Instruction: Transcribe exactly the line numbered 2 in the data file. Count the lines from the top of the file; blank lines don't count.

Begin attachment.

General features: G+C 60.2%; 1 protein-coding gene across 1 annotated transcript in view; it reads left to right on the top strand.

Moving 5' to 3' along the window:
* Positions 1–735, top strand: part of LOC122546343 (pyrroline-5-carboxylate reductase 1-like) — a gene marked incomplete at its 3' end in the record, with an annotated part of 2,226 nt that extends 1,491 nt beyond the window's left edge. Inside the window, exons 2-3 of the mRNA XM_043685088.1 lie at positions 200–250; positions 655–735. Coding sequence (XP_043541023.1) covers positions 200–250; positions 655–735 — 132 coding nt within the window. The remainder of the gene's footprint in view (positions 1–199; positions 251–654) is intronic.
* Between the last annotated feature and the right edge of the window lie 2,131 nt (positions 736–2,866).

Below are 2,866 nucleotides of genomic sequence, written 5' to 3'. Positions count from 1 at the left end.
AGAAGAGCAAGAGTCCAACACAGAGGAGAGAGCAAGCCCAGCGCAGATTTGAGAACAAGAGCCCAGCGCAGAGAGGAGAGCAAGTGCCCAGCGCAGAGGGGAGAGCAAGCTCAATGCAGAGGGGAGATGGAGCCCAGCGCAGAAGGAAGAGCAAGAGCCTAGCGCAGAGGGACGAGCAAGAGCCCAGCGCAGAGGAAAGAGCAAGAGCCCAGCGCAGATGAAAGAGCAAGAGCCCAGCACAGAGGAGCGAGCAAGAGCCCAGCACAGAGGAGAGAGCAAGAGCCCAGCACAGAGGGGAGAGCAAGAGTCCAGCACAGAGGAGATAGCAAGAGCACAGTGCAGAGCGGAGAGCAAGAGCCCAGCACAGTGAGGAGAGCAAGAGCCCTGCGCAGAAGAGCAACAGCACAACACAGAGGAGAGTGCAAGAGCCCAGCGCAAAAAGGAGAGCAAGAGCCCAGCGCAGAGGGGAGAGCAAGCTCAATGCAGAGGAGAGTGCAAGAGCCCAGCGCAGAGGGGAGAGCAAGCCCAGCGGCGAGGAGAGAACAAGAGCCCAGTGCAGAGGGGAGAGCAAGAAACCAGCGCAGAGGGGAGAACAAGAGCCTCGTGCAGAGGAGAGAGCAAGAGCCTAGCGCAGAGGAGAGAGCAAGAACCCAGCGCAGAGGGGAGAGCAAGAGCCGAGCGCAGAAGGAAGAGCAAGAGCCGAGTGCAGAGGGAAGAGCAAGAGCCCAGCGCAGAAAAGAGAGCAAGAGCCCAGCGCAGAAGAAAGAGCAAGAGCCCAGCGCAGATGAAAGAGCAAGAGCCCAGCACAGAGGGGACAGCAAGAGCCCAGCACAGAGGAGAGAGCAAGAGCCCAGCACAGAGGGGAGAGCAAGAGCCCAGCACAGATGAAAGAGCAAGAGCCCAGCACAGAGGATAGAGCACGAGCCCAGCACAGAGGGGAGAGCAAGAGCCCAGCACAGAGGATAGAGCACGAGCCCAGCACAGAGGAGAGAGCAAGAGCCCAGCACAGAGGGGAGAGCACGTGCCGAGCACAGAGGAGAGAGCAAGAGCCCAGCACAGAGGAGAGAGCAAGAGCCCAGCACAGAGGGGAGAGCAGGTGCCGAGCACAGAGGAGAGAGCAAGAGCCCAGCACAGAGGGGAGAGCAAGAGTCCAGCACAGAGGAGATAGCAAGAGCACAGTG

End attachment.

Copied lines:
Moving 5' to 3' along the window: